Wednesday 25 January 2012

Will ‘behavioural pricing’ affect your behaviour?

'Behavioural pricing' tailors pricing to individual users - with special offers targeted to certain shoppers, but also taking into account information from social networks such as Facebook or Twitter
Online shops already have an unprecedented amount of information at their fingertips - from whether you've purchased from them before, to what sites you've visited before you arrive at their shop, accessible via browsing history.
If price is simply part of the total shopping experience then it is surely appropriate to match price to shopper need?
In the same way, regional pricing variations in the same retailer’s branches across the country, and even differing prices for the same product in different types of store such as convenience and superstore variants for that retailer, should not be a cause of concern.
Also, reports that Tesco plan to overhaul its stores to reflect location and income of families who shop there, has to be an attempt to improve the shopping eperience 
The real issue with behavioural pricing is potential abuse of the insight, an increasing risk for any retailer attempting to deceive the socially-networked savvy consumer.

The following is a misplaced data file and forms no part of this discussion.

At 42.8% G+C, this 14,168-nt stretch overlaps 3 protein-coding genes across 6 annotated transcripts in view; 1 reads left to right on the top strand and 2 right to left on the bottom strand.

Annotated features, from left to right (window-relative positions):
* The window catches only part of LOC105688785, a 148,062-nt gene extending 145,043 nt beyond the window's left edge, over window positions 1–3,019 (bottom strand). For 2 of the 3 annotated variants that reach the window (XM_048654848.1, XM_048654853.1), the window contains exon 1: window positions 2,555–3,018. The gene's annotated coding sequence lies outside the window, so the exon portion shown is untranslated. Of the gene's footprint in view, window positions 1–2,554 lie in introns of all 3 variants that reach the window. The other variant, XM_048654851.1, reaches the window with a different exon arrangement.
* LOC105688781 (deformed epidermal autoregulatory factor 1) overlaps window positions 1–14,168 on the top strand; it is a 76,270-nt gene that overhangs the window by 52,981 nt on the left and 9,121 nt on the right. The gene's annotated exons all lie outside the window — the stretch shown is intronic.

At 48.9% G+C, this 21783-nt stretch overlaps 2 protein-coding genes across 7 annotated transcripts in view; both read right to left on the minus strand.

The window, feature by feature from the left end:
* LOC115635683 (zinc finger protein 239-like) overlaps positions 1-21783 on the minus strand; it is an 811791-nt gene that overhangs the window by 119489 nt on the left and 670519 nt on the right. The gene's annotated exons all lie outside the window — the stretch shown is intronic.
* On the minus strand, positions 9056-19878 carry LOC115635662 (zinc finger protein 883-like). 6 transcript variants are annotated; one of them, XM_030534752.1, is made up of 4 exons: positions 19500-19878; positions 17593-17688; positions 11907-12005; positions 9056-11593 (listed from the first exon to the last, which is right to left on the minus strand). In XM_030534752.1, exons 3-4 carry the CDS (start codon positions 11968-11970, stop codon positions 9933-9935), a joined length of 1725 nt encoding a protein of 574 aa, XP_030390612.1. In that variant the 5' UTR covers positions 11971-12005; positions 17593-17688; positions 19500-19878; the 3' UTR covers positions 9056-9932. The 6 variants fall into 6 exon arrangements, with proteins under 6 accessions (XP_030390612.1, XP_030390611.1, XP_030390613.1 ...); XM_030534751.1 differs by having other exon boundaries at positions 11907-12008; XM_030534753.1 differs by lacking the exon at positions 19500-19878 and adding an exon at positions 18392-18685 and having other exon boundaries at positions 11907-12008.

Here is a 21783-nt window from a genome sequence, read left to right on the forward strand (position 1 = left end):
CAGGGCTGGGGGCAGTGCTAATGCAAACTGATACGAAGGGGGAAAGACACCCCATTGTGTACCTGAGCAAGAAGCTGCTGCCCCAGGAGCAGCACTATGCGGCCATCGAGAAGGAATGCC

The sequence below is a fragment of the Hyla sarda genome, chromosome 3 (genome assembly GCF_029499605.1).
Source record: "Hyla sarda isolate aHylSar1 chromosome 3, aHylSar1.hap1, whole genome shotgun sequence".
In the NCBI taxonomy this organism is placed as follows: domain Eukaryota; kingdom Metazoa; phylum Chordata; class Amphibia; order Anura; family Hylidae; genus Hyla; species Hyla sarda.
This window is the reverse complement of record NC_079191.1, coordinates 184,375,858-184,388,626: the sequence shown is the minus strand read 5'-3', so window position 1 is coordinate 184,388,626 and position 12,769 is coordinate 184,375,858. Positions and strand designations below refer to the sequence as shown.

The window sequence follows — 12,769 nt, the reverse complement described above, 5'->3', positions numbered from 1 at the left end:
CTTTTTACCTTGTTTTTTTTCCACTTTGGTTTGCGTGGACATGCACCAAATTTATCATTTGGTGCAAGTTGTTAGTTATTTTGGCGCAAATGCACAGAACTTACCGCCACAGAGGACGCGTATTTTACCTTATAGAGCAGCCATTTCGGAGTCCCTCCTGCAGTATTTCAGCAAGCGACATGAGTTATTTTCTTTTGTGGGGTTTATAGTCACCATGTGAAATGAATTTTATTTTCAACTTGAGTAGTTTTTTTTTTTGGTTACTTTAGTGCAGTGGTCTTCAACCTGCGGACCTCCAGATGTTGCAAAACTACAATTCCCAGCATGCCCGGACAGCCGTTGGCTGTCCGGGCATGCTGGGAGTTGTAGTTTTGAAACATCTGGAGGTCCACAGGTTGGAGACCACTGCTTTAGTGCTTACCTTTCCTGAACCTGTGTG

Instead of attempting to resist the inevitability of behavioural pricing, suppliers should encourage this move towards more focused shopper-satisfaction by factoring the process into their consumer marketing and varying their trade marketing initiatives according to degree of congruence between consumer-profile of the brand and shopper profile of the retailer.
This will help suppliers to anticipate the evolution of location-based offerings in retailing.
In other words, accept the fact that national conformity and uniform brand positioning is now too blunt an instrument in today’s connected society. This means that patchwork regional brand launches, tailored completely to local tastes will allow a more cost-effective allocation of scarce resources, based upon real need, with pricing simply part of the package.
In fact why not consider the Coca Cola idea whereby a thermometer on the top of a vending machine varies the price of a can with change in temperature….

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